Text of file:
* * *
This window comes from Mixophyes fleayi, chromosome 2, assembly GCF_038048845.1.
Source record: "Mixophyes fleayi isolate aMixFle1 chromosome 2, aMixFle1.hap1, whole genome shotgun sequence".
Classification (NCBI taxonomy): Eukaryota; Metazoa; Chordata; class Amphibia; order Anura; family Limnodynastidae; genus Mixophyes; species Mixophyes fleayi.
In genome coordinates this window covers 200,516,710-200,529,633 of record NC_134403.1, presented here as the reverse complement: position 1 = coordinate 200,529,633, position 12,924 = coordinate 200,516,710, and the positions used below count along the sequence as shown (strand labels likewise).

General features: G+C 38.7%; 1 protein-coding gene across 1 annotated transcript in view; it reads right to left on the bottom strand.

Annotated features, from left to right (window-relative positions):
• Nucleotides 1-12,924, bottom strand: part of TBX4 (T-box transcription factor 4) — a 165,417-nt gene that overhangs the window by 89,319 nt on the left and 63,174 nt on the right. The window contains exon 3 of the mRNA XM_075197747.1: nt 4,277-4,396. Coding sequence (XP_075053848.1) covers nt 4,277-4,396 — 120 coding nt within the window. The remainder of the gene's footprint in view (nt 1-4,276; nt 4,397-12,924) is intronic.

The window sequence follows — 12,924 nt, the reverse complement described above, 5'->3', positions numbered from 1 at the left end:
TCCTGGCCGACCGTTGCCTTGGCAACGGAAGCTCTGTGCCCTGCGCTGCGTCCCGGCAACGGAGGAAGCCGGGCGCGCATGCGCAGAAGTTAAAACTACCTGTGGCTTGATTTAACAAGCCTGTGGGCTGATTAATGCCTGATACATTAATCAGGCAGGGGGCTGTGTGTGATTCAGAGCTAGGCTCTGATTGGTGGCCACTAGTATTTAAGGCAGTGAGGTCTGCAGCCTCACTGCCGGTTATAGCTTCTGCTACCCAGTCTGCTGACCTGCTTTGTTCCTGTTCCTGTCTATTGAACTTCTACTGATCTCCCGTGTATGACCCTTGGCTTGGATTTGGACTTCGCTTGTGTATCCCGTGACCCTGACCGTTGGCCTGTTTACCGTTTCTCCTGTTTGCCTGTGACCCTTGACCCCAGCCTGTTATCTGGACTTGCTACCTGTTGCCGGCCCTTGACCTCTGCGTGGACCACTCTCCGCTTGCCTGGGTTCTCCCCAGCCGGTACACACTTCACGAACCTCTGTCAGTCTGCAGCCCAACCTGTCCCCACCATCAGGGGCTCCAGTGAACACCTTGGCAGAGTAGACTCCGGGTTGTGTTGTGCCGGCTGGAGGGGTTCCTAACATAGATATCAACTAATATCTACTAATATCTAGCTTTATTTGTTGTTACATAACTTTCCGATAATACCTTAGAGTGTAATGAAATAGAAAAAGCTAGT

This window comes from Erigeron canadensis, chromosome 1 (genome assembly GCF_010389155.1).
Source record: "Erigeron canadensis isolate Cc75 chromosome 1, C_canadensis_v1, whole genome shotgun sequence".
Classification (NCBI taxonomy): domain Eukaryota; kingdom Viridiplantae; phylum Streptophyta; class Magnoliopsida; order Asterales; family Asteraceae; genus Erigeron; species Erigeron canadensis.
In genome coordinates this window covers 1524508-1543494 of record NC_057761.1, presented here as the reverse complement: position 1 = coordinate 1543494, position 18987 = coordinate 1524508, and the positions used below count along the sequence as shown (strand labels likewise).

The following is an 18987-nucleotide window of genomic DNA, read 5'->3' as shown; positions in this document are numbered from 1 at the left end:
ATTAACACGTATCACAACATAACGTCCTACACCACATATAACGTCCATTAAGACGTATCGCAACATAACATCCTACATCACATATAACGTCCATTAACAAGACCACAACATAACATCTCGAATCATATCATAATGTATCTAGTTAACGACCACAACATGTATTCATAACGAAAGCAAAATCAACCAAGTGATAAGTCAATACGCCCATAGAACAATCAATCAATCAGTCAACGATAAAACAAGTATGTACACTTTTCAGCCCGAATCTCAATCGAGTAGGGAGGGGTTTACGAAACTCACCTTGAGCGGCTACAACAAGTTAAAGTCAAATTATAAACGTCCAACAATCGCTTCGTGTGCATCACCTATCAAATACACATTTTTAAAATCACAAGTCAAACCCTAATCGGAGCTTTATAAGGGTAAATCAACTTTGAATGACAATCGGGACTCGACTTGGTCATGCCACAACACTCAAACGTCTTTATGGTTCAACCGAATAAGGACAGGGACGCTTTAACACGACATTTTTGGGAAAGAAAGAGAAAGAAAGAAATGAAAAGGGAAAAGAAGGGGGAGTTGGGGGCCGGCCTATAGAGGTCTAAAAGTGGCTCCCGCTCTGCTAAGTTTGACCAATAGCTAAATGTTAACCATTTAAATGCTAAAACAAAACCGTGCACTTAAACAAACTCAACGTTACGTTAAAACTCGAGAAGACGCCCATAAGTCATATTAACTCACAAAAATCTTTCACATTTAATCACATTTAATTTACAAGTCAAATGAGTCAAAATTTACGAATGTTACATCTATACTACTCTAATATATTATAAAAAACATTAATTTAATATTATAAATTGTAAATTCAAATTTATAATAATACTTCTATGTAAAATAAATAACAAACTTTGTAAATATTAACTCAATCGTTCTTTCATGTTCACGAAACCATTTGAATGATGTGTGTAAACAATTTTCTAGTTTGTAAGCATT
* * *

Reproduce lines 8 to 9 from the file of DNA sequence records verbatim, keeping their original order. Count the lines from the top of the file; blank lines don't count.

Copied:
The window sequence follows — 12,924 nt, the reverse complement described above, 5'->3', positions numbered from 1 at the left end:
TCCTGGCCGACCGTTGCCTTGGCAACGGAAGCTCTGTGCCCTGCGCTGCGTCCCGGCAACGGAGGAAGCCGGGCGCGCATGCGCAGAAGTTAAAACTACCTGTGGCTTGATTTAACAAGCCTGTGGGCTGATTAATGCCTGATACATTAATCAGGCAGGGGGCTGTGTGTGATTCAGAGCTAGGCTCTGATTGGTGGCCACTAGTATTTAAGGCAGTGAGGTCTGCAGCCTCACTGCCGGTTATAGCTTCTGCTACCCAGTCTGCTGACCTGCTTTGTTCCTGTTCCTGTCTATTGAACTTCTACTGATCTCCCGTGTATGACCCTTGGCTTGGATTTGGACTTCGCTTGTGTATCCCGTGACCCTGACCGTTGGCCTGTTTACCGTTTCTCCTGTTTGCCTGTGACCCTTGACCCCAGCCTGTTATCTGGACTTGCTACCTGTTGCCGGCCCTTGACCTCTGCGTGGACCACTCTCCGCTTGCCTGGGTTCTCCCCAGCCGGTACACACTTCACGAACCTCTGTCAGTCTGCAGCCCAACCTGTCCCCACCATCAGGGGCTCCAGTGAACACCTTGGCAGAGTAGACTCCGGGTTGTGTTGTGCCGGCTGGAGGGGTTCCTAACATAGATATCAACTAATATCTACTAATATCTAGCTTTATTTGTTGTTACATAACTTTCCGATAATACCTTAGAGTGTAATGAAATAGAAAAAGCTAGT